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Psych Ward

Psych Ward: Hobgoblin

The newest, wildest Hobgoblin continues to fool everyone, even his therapist!

By Tim Stevens

Philip Urich is a young adult male who presents as in average physical shape. He works as an employee of a local multimedia news publisher where he has close ties to several fellow employees including his uncle Ben Urich, the editor-in-chief, and intimate partner Norah Winters who the client describes as “basically the star reporter.” The client is also a former Green Goblin, the so-called “good one” who acted as a costumed vigilante in his teens.

Following the destruction of his costume, Urich seemed to lose his powers and moved out of New York City to the West Coast. While there he help found a support group for former teen costumed adventurers. The client has been vague about the fate of the group, only indicating that it was helpful for a time but eventually dissolved. However, he does claim that it inspired him to go to therapy upon his return to New York.

The client has, typically, arrived promptly for session with good hygiene, proper attire, and a committed attitude to making the therapeutic process work. Recently, however, this writer has noticed a significant change in even these most basic areas of presentation. Urich has often arrived smelling of soot or fuel fumes, in severely rumpled clothes, with odd cuts or bruises that he cannot explain, unshaven, with wild hair, and so on.

However, these changes are small in comparison to the drastic shift in personality I have observed. He is now often snide and sarcastic, making cutting, arrogant remarks about everyone around him and then attempting to play them off as jokes. He seems almost manic, prone to fits of giggling and mumbling to himself. Additionally, he once “confessed” to being Hobgoblin, only to retract the statement almost immediately, saying “Nah, I’m just messing with you. But how crazy would it be if I were?”

The client has insisted he has no interest in a psychiatric evaluation and will not take medication. He agreed to a random drug test but the results showed no illicit substances and he denies any misuse of prescription drugs. Urich will only say that he really loves his life right now and that’s the cause of the changes. He is also suspicious, seemingly, of my concerns and has, on multiple occasions, accused this writer of trying to keep him “weak, lonely, and unhappy.”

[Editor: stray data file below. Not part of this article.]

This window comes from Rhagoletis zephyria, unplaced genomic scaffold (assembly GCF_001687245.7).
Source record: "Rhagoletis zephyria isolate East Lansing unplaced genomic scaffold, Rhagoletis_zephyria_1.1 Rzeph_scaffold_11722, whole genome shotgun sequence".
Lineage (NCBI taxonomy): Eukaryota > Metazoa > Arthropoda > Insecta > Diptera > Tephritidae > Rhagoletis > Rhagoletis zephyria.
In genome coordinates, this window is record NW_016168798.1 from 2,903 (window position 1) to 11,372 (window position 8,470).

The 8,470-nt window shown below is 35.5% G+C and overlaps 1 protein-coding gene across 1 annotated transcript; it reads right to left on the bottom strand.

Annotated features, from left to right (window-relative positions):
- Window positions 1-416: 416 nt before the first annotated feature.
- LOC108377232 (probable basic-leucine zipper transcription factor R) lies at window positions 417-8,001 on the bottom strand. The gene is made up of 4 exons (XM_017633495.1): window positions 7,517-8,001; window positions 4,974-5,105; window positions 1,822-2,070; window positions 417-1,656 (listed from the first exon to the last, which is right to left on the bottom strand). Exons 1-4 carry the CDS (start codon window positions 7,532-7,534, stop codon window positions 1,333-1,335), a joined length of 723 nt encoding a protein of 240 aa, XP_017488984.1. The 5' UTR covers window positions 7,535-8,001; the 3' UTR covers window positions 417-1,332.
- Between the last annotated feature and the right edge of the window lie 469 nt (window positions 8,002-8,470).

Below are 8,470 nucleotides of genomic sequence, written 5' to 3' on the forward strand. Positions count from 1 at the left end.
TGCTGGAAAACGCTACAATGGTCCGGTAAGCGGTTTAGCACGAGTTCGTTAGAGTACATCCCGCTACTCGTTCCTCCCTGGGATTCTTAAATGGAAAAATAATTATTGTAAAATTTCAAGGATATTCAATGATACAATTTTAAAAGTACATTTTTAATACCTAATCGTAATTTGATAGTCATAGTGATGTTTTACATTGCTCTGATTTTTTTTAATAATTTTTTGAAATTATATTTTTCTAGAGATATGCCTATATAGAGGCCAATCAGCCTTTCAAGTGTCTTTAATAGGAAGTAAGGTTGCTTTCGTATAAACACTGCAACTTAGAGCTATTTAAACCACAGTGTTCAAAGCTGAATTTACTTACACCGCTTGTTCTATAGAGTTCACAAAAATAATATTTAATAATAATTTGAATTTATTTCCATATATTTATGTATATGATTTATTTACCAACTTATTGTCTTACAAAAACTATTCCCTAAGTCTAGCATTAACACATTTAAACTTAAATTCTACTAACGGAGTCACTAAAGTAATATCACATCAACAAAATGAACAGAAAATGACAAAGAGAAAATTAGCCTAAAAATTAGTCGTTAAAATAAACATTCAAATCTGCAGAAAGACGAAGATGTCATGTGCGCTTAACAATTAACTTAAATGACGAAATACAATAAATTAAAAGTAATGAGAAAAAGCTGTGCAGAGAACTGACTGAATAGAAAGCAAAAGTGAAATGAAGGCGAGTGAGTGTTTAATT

This writer does not think this radical a behavior and attitude change can be attributed to positive changes in the client’s life. The changes observed in Urich are so severe that it can only be indicative of some sort of significant negative development. Unfortunately, as long as the client denies any recent traumas, there are no substances in his system, and he continues to reject a full psychiatric work, it is impossible to identify what might be the cause. Additionally, Urich’s behavior, while worrisome, does not rise to the level where this writer can request a psychological hold under New York statutes.

Even if he stuck with his assertion that he was Hobgoblin, there is nothing to be done. He must make specific threats against individuals with a clear plan indicated before Tarasoff comes into play and this writer can alert the police and the intended victim(s).

For now, myself and the staff can only continue to urge Urich to admit what else is happening with and/or to see a psychiatrist while closely monitoring his behaviors for any other signs of distress or for a moment where he crosses the line enough for a hold to be ordered.

For more on Phil Urich, please see the case labeled AMAZING SPIDER-MAN #695, available for review on October 3 from Doctor Dan Slott and Doctor Giuseppe Camuncoli.

Psy D. Candidate Tim Stevens, MA is a Dialectical Behavior Therapy Consultant and Practicum Trainee who currently provides therapy and outreach at a state university.



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